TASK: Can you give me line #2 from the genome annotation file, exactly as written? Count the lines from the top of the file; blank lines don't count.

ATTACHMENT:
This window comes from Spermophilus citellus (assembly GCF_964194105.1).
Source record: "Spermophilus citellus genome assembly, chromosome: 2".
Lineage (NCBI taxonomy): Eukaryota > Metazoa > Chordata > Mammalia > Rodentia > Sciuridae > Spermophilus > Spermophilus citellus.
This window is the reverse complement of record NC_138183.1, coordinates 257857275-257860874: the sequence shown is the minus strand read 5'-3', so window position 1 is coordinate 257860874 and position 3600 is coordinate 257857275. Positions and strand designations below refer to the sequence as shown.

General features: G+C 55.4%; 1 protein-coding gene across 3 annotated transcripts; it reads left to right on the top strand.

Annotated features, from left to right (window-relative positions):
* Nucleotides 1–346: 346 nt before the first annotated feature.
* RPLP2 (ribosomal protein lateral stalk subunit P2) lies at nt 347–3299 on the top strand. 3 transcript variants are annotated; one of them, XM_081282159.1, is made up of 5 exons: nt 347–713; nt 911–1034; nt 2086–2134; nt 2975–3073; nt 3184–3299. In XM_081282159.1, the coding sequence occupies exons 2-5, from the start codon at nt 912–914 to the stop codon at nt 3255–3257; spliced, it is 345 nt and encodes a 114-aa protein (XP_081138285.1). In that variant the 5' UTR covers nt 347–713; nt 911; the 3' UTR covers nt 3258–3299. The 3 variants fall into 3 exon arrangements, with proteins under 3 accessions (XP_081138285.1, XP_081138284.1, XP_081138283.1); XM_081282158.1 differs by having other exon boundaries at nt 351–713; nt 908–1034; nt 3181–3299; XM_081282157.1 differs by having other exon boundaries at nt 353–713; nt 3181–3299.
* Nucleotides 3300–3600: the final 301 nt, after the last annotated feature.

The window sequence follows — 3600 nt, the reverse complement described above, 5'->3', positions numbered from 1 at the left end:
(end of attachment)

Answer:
Source record: "Spermophilus citellus genome assembly, chromosome: 2".